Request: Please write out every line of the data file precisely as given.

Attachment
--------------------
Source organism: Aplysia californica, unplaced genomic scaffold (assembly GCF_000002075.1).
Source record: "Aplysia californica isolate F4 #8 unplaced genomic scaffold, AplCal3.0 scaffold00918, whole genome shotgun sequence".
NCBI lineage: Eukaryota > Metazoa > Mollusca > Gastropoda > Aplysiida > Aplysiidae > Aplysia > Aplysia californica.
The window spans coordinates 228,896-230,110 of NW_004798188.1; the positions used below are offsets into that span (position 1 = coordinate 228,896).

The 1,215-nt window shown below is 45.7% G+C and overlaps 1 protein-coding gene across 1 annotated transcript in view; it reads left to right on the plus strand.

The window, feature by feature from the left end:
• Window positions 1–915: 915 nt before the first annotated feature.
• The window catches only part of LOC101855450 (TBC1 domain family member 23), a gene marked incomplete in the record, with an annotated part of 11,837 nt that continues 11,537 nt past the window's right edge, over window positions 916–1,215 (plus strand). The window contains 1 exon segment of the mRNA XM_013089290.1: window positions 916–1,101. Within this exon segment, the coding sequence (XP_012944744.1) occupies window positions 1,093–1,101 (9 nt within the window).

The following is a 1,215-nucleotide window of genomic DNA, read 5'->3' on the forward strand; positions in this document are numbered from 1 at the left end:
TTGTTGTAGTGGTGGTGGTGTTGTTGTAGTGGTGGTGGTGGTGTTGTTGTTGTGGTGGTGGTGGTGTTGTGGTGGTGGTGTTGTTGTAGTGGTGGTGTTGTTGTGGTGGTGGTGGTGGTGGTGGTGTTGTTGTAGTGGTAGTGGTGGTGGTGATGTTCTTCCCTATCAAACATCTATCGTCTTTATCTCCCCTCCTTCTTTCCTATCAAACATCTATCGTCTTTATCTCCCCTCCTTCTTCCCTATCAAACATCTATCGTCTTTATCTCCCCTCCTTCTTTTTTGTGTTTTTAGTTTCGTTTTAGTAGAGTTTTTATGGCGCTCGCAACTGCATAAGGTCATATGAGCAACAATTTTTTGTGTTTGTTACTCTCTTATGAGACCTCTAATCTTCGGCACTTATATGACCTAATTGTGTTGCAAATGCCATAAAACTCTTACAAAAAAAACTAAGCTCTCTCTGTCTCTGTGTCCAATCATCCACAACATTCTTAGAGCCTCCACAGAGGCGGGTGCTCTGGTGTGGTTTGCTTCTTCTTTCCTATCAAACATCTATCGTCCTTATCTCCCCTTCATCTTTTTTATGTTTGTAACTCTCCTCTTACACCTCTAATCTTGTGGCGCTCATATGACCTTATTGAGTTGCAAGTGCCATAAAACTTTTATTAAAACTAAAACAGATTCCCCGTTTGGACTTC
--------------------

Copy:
Source organism: Aplysia californica, unplaced genomic scaffold (assembly GCF_000002075.1).
Source record: "Aplysia californica isolate F4 #8 unplaced genomic scaffold, AplCal3.0 scaffold00918, whole genome shotgun sequence".
NCBI lineage: Eukaryota > Metazoa > Mollusca > Gastropoda > Aplysiida > Aplysiidae > Aplysia > Aplysia californica.
The window spans coordinates 228,896-230,110 of NW_004798188.1; the positions used below are offsets into that span (position 1 = coordinate 228,896).

The 1,215-nt window shown below is 45.7% G+C and overlaps 1 protein-coding gene across 1 annotated transcript in view; it reads left to right on the plus strand.

The window, feature by feature from the left end:
• Window positions 1–915: 915 nt before the first annotated feature.
• The window catches only part of LOC101855450 (TBC1 domain family member 23), a gene marked incomplete in the record, with an annotated part of 11,837 nt that continues 11,537 nt past the window's right edge, over window positions 916–1,215 (plus strand). The window contains 1 exon segment of the mRNA XM_013089290.1: window positions 916–1,101. Within this exon segment, the coding sequence (XP_012944744.1) occupies window positions 1,093–1,101 (9 nt within the window).

The following is a 1,215-nucleotide window of genomic DNA, read 5'->3' on the forward strand; positions in this document are numbered from 1 at the left end:
TTGTTGTAGTGGTGGTGGTGTTGTTGTAGTGGTGGTGGTGGTGTTGTTGTTGTGGTGGTGGTGGTGTTGTGGTGGTGGTGTTGTTGTAGTGGTGGTGTTGTTGTGGTGGTGGTGGTGGTGGTGGTGTTGTTGTAGTGGTAGTGGTGGTGGTGATGTTCTTCCCTATCAAACATCTATCGTCTTTATCTCCCCTCCTTCTTTCCTATCAAACATCTATCGTCTTTATCTCCCCTCCTTCTTCCCTATCAAACATCTATCGTCTTTATCTCCCCTCCTTCTTTTTTGTGTTTTTAGTTTCGTTTTAGTAGAGTTTTTATGGCGCTCGCAACTGCATAAGGTCATATGAGCAACAATTTTTTGTGTTTGTTACTCTCTTATGAGACCTCTAATCTTCGGCACTTATATGACCTAATTGTGTTGCAAATGCCATAAAACTCTTACAAAAAAAACTAAGCTCTCTCTGTCTCTGTGTCCAATCATCCACAACATTCTTAGAGCCTCCACAGAGGCGGGTGCTCTGGTGTGGTTTGCTTCTTCTTTCCTATCAAACATCTATCGTCCTTATCTCCCCTTCATCTTTTTTATGTTTGTAACTCTCCTCTTACACCTCTAATCTTGTGGCGCTCATATGACCTTATTGAGTTGCAAGTGCCATAAAACTTTTATTAAAACTAAAACAGATTCCCCGTTTGGACTTC